Money does not distribute wealth

Tim O’Reilly wrote about the business needing to change, in order to survive as part of his blog series The Next Economy.

I am a huge fan of scale-free network theory, especially when combined to the fields of cognitive and social psychology. You see, when it comes down to systems, we need to know the topology and principles of the system, in order to achieve a goal, by changing it. One of the most important principles of the scale-free network theory is Preferential Attachment.

For example, I believe Tim O’Reilly’s critique towards Über seems a bit misplaced as their preferential attachment as a company is in technological development, not in taxicab workers; and considering the goals and progress of Google Car and Tesla, I would not prefer having a person driving for me in 2021. It would be less safe and more expensive.

For me it seems, that we as human beings have a preference for safety rather than equality; perhaps rightfully so, because too absolute equality can be very dangerous for unforeseen threats. Diversity is more natural, than equality and has always increased the survival capability of humans and perhaps all living beings (or even perhaps all entities within the scope of the energy conservation laws).

Should we instead strive for a better capacity to tolerate diversity and use it against the control structures? I believe, that accepting the diversity will free us from the top nodes of the network topology, who prefer to communicate their role through mysterious complexity and fear. We do not fear simplicity, the complexity fears simplicity, which might ridicule them if time has changed their value from complex to simple. Who ever claims, that having a gun pointed at your face is a consequence of simplicity, is a liar.

Accepting diversity is not the same as approving inequality. It is merely a perspective, which allows us to see beyond equality, where diversity can work against oppression. In terms of physics, an equal system can not be achieved without a system of control, thus equality is always an agenda of the control structure. Approving diversity and non-mystical simple communication lifts us from the need to be controlled.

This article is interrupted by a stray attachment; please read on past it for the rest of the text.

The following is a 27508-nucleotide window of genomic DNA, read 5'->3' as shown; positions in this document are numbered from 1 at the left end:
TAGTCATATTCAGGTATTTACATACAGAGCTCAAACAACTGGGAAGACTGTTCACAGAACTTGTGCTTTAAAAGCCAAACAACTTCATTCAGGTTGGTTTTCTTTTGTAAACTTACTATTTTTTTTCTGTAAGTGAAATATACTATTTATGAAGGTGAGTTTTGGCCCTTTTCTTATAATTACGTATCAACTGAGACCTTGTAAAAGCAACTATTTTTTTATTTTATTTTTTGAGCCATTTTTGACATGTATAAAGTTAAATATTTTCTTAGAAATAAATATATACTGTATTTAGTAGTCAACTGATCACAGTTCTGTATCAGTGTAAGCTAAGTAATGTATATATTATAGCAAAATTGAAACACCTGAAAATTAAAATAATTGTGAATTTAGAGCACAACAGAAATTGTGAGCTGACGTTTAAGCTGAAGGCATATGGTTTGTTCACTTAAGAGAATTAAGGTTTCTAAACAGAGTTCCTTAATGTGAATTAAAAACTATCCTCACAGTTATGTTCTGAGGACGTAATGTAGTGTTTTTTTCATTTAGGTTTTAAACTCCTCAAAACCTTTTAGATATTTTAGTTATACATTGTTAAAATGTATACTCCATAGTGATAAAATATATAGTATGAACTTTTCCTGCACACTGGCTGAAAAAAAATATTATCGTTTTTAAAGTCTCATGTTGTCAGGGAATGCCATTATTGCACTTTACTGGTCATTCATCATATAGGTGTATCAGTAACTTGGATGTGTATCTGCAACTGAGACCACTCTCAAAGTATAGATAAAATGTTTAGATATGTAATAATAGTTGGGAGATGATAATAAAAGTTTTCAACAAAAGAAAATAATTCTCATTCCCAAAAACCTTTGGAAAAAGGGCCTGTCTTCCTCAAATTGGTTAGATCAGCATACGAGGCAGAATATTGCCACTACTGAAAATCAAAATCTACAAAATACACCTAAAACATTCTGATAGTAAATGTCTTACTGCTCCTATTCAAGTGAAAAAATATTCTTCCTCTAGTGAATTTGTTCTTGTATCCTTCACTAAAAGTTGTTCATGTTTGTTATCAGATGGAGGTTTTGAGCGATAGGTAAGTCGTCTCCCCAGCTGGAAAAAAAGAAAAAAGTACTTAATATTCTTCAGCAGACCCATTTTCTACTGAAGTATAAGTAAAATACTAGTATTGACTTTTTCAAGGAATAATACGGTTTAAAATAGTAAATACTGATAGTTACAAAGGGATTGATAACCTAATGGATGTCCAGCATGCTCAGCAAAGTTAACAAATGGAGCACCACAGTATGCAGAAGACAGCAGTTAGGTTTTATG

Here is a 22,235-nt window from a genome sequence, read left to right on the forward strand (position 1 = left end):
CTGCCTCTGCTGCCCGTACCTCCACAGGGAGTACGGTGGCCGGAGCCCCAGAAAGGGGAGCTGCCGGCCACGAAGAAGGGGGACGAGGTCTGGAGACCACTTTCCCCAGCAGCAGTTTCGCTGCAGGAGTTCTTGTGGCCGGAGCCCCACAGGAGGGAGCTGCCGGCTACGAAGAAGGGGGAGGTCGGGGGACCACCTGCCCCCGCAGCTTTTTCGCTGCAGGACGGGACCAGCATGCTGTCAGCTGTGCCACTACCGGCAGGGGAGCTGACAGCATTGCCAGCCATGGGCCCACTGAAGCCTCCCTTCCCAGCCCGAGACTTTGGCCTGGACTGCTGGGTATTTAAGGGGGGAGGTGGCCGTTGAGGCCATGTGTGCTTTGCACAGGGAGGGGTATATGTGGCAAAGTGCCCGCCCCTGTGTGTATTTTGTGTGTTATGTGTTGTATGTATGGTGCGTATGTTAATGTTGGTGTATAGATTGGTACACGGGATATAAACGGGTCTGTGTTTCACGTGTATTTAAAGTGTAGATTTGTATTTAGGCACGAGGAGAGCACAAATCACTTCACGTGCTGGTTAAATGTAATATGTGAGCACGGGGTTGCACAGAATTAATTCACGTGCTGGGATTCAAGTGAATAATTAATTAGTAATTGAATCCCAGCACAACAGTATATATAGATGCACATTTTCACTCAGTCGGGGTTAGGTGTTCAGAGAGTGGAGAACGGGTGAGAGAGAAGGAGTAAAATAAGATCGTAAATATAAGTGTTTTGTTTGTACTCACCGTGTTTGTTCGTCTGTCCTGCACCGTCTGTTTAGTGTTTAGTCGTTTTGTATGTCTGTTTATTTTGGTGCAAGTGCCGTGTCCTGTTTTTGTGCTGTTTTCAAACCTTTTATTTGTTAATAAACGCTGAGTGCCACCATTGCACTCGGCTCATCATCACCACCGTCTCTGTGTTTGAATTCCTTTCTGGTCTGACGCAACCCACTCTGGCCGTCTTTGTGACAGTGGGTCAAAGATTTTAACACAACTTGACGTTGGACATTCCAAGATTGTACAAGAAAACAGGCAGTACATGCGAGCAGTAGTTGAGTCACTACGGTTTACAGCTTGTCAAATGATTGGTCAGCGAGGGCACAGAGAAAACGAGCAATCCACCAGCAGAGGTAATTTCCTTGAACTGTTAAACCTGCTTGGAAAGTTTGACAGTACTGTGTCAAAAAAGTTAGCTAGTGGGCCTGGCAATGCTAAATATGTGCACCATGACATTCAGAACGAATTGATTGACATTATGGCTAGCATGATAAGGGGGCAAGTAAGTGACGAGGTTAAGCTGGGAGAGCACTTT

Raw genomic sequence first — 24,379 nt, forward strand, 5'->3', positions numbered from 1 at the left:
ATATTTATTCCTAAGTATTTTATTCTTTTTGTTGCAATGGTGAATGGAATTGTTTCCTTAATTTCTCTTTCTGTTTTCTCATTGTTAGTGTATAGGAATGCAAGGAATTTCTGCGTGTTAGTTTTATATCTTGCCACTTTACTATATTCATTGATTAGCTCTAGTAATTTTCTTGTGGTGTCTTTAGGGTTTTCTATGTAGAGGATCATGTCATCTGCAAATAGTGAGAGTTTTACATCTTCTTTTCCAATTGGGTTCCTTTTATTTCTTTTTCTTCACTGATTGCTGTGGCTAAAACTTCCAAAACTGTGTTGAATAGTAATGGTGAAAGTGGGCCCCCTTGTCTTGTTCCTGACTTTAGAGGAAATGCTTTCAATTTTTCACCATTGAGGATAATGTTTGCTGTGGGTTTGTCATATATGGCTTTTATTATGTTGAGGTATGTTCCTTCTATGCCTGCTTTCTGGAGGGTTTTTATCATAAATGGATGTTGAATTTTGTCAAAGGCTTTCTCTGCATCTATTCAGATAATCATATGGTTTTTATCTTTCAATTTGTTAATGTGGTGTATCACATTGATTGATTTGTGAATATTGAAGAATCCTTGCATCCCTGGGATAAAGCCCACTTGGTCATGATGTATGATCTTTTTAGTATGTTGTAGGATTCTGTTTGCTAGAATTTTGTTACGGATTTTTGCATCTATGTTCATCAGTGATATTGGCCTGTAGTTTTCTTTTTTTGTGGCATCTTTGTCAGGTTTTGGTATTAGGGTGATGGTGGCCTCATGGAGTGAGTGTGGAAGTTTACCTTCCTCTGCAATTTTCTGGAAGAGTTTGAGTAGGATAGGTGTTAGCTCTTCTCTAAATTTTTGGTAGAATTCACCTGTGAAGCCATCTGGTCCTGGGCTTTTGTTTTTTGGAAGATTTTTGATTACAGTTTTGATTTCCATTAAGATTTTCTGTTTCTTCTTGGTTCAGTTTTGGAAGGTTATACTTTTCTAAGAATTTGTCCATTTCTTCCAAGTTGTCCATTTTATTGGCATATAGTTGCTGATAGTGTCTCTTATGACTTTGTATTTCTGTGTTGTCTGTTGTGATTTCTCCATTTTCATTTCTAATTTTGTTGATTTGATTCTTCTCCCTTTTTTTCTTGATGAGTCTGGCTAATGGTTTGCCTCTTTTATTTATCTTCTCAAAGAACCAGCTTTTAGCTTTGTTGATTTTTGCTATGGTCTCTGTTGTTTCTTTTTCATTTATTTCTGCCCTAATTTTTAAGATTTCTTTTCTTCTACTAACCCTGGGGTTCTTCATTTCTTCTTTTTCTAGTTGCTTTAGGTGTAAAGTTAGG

This encloses me to the core of the problem in Tim’s text.

Distribution of Wealth is a Complex Problem of Control

In everything we humans do, we seem to be dictated by the rules of scale-free networks. Even the early days of “anarchistic” world-wide-web and non-human networks, like food-chains. All these real world networks seem to follow the scale-free network topology, which builds itself upon a timeline by the principle of preferential attachment.

The problem, in my opinion, is not the division of the wealth, but the roles of the nodes, and the capabilities of the nodes, within the scale-free network of labour markets.

Those roles define the input source of financial security for many. As it is illegal to eat without money, or to sleep safely without money, many of us are very dependant for the input source provided by the financial security providers, the employees. This creates a preferential attachment towards labour markets as it is a precondition for our preferential attachment for survival.

The division of the wealth is merely a consequence of the structure of the network: if there is more food for the lions, there will be more lions. The lion needs some competition.

Tim uses Walmart as an example, but fails to point out, that the business model of the Walmart is not dependant on the labour, but instead it’s agenda is to provide cheap goods for the consumers and profits for the share-holders.

Tim proposes an increase to the minimum wage and then calculates the affect on the consumer prices and share-holders. He considers, that the share-holder disadvantage would have no effect to the economy at large, but fails to see, that pension insurance companies and pretty much everything within the Western countries is bound to the profitability of stock market profits. There are no solutions, which does more good than bad, because we live in a networked world. There are only perspectives for what would be the right thing to do.

Rising consumer prices and reducing corporate profits would mostly hurt the elderly, whose pensions are paid by trust funds, which require profitable businesses.

I would suggest, that rising the minimum wage is not a solution here, because giving man a fish doesn’t teach him to fish. It does not solve the complex problem of dependency towards the control structures.

Here is why:

A) If proportion of the population is risen above the poverty line with a complex process of redistribution of the wealth, there is always exponential increase in the inequality, because people become dependant on the people who control the complexity, who will always take their “fair share” (and after the invention of propaganda, democracy has not been sufficient mechanism to defeat this aspect of self-importance from people trusted by the popular opinion).